I didn’t stop and politely ask the man with a knife what he wanted. I didn’t then simply hand it over. “Have a nice evening!” That would have been the right “decision.” But I wasn’t making a decision. I fought, then I “flought.”
In the book Thinking, Fast and Slow, Daniel Kahneman and Amos Tversky introduce us to two different types of thinking. There’s System 1 thinking -- that’s the thinking that you do in the moment. It’s “fast” thinking. Then, there’s System 2 thinking. That’s the more deliberate thinking. That’s the “slow” thinking.
Really, System 1 hardly qualifies as “thinking” at all. At least not what we normally think of as thinking. Not the “what were you thinking,” thinking. I wasn’t thinking. It was System 1.
System 1 is your dumber self. Because of System 1, we make all sorts of bad decisions. They aren’t always as bad as fighting a man with a knife. Sometimes it’s simply checking your email while you’re still in bed in the morning, or buying that scone to go with your morning coffee. If System 2 had a say in the matter, it would remind you that checking your email is a bad way to start your day, or that eating a sugary scone for breakfast is going to make you feel like crap.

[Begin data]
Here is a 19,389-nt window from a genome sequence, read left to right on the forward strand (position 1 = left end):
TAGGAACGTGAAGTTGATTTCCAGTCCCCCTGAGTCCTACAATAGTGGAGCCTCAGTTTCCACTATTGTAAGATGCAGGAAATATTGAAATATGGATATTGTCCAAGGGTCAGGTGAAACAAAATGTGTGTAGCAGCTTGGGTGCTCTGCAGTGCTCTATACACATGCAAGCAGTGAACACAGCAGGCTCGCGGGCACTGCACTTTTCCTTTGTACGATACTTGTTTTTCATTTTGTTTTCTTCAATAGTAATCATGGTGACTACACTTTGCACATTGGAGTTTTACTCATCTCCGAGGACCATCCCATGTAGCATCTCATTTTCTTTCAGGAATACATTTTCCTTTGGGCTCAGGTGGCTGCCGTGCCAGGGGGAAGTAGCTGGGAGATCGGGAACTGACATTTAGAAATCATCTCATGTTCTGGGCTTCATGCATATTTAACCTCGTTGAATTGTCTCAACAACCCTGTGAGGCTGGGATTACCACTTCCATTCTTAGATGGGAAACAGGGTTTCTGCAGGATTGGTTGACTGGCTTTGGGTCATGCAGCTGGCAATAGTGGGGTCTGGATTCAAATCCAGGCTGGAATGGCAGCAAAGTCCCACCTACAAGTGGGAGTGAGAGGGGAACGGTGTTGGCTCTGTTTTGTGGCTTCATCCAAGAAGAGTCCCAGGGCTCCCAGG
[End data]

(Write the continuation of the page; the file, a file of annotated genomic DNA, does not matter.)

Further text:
The good news is that we can use System 2 to make decisions ahead of time. Before System 1 -- our dumber self -- has a chance to make its poor non-decision, System 2 can make sure it never even gets a chance.
Colombians have an expression. “No dar papaya.” “Don’t give papaya.” You give papaya, someone will take it.
It means don’t walk around with your cell phone out. Don’t wear a fancy watch. I’ve even heard a taxi driver use this expression when talking about someone who got robbed while in a taxi. He shouldn’t have had his cell phone out while in the taxi, the driver explained. “Don’t give papaya.”
After four years in Colombia, it’s still not clear to me at what point someone is not “giving papaya,” but instead being robbed by a criminal.
“Don’t give papaya” is what an American would call “victim blaming.” It’s a way of saying “if something bad happens to you, it’s your fault.”
Deeper than that, “don’t give papaya” is a way of convincing oneself that there’s justice in what is sometimes an unjust world -- especially in a place like Colombia.